Scott Pilgrim vs. The Box Office

So I just saw an awesome movie this weekend, and you probably didn’t.

Scott Pilgrim vs The World is the third theatrical release Edgar Wright has co-written and directed.  I’ll make no secret of the fact that he’s one of my favorite directors.

Shaun of the Dead and Hot Fuzz are two of my favorite comedies, in part because he knows better than anyone how to blend a sense of drama and excitement into his comedy.  His scripts are extremely well crafted, and upon multiple viewings you can tell that absolutely everything in the movie has a reason to be there.  A reviewer I know said that Hot Fuzz should be studied by film students as an example of a tightly written screenplay, and I totally agree. Scott Pilgrim vs The World is a departure for Wright in some ways.  He’s no longer teamed up with Simon Pegg and Nick Frost (but I hope that gang gets back together for a SF comedy at some point).

In other ways this isn’t a departure at all for Wright, because this guy loves juxtaposition.  He does not do normal.  He takes two ideas that shouldn’t be together, and smashes them together.  Romantic comedy and zombie movie.  Small town police murder mystery and blockbuster action movie.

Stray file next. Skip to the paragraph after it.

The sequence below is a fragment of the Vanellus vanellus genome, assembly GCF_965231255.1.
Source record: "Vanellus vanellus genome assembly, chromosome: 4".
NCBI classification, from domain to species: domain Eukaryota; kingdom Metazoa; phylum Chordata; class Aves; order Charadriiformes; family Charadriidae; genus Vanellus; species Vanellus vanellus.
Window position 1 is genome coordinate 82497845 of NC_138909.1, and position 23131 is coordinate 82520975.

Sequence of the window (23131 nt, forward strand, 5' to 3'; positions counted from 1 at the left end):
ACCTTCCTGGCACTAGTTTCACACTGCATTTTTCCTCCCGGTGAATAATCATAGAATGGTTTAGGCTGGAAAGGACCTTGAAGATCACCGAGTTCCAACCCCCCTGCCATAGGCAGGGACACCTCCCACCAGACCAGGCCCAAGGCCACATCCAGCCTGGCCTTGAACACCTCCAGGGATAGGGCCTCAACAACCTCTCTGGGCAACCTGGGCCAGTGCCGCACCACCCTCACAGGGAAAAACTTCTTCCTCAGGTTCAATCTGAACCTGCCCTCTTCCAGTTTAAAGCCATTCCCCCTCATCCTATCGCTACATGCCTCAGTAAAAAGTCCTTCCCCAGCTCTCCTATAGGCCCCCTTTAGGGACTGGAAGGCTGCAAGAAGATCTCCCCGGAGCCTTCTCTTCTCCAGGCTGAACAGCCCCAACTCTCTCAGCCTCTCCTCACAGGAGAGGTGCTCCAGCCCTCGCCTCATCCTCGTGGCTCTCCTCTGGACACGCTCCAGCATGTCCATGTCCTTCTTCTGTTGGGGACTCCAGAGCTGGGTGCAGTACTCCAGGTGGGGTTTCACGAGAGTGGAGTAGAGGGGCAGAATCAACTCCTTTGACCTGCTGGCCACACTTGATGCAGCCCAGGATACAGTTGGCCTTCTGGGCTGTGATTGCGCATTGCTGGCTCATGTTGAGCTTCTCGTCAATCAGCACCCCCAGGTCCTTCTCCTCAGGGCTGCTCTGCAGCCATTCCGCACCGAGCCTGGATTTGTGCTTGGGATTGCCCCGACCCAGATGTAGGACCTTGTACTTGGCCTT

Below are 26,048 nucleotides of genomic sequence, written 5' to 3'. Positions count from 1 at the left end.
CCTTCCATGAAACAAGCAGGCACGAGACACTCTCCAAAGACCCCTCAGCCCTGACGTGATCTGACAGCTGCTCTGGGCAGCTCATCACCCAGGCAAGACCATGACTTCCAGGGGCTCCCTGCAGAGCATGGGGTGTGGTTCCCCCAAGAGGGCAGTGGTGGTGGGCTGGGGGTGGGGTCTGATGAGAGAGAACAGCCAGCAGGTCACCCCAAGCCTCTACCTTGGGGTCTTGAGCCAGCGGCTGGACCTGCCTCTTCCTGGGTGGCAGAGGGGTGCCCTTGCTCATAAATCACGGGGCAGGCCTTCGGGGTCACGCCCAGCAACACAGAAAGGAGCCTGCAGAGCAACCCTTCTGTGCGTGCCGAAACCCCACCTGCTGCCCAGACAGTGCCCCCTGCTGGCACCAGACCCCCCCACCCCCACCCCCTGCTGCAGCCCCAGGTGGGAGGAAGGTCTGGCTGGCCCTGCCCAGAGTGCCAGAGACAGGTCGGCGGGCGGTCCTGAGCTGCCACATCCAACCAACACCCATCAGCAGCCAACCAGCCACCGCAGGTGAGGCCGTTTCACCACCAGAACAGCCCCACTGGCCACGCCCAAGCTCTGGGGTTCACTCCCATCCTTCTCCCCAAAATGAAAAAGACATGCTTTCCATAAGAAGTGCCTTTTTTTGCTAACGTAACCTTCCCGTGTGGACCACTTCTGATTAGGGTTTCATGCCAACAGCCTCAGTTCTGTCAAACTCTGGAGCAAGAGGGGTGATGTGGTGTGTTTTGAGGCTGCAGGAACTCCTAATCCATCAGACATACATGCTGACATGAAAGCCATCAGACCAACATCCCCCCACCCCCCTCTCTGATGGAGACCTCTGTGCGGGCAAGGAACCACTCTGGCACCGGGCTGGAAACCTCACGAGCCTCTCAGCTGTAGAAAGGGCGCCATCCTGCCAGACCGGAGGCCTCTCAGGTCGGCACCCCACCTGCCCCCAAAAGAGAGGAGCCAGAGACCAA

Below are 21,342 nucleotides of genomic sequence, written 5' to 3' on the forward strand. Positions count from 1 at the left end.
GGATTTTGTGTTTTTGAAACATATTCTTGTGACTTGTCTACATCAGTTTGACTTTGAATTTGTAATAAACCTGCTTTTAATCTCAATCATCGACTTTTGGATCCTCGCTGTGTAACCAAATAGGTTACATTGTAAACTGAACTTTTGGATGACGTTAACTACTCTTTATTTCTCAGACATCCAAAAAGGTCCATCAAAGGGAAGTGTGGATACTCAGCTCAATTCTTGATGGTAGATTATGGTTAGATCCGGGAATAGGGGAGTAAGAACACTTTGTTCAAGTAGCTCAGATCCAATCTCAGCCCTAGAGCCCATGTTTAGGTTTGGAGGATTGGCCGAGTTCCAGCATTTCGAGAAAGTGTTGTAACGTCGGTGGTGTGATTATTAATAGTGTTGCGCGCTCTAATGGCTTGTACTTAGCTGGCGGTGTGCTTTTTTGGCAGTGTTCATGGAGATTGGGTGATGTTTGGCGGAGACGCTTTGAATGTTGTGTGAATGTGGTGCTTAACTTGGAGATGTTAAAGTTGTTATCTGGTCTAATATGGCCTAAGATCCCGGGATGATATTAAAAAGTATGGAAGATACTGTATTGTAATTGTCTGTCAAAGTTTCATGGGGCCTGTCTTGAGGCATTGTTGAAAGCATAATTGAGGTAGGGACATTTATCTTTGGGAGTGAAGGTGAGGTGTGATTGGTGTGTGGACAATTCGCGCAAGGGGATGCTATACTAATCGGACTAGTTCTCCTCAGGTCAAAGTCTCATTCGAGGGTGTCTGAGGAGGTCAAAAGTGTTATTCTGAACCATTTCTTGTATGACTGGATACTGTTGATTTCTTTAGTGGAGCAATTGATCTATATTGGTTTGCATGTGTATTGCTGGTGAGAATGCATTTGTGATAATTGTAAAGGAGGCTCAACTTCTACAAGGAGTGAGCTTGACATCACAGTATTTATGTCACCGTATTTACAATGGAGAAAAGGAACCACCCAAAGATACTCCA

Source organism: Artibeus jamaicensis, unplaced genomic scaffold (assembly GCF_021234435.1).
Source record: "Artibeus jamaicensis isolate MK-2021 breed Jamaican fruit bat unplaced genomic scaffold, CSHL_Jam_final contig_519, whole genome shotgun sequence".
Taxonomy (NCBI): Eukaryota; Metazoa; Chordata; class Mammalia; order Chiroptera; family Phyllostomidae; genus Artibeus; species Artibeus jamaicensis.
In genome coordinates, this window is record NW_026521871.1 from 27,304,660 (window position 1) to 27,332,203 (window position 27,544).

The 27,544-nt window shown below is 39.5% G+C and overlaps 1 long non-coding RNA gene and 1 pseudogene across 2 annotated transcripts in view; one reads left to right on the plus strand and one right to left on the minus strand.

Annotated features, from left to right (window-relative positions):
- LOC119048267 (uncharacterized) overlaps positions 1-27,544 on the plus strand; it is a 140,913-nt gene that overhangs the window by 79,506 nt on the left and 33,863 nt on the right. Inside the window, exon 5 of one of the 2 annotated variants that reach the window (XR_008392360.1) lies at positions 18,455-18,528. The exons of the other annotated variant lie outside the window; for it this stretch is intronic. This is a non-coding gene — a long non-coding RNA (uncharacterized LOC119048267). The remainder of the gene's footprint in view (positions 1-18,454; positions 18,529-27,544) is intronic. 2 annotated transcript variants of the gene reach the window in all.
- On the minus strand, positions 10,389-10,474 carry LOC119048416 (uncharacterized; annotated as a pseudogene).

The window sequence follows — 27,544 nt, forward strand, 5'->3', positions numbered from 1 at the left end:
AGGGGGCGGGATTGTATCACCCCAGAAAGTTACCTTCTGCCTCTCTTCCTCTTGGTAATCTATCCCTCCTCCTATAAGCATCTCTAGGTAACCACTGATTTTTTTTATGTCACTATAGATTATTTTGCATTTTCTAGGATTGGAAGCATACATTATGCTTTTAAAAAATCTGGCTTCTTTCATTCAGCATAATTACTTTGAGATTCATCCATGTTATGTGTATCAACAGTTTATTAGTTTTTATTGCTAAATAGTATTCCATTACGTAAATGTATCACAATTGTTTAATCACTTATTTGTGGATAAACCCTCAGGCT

These are not “you got your chocolate on my peanut butter” combinations.

At least, not at first glance.  But Wright and his co-writers take the elements that make these individual movie genres work, and manages to fit them together like a grand jigsaw puzzle.

Couple of Fun Facts: This is based on the Scott Pilgrim graphic novels, which are written by Canadian Bryan Lee O'Malley and set in Toronto. Rather than do the usual and re-set it in America, Wright keeps it in Toronto. Also, Michael Cera is Canadian.

Scott Pilgrim vs The World continues this tradition.  It combines elements of an ordinary slacker rom-com with every over the top idea you’ve ever seen in video games/comic books/anime and so on. Consider combining these two elements:

A slacker in a band that’s going nowhere is dating a high school girl, only to end up falling for a new girl in town who’s haunting his dreams.  Her past is filled with pain and broken hearts, and she’s just trying to get a new start.  After some awkward encounters, they go out… you get the idea.

With:

In order to date her, he has to duel the League of Evil Exes, her seven evil ex-boyfriends, to the death.  This happens in a series of battles that include smashing through buildings, leaping dozens of feet into the air, sword duels, psychic powers, dueling bands, and more.  The battles play out like a video game come to life.

Like his other films, Wright pulls off the combination masterfully.  It’s an utterly surreal movie that in a very ordinary setting.  People barely bat an eye at the thought of these fights taking place, like it’s a bit odd and that’s about it.

In many ways, Edgar Wright succeeds where Ang Lee failed with The Hulk.  Lee tried to add elements into the film that made it seem like a comic book, and while it was a cute technique, it ultimately didn’t work.  Maybe it’s because he didn’t go far enough.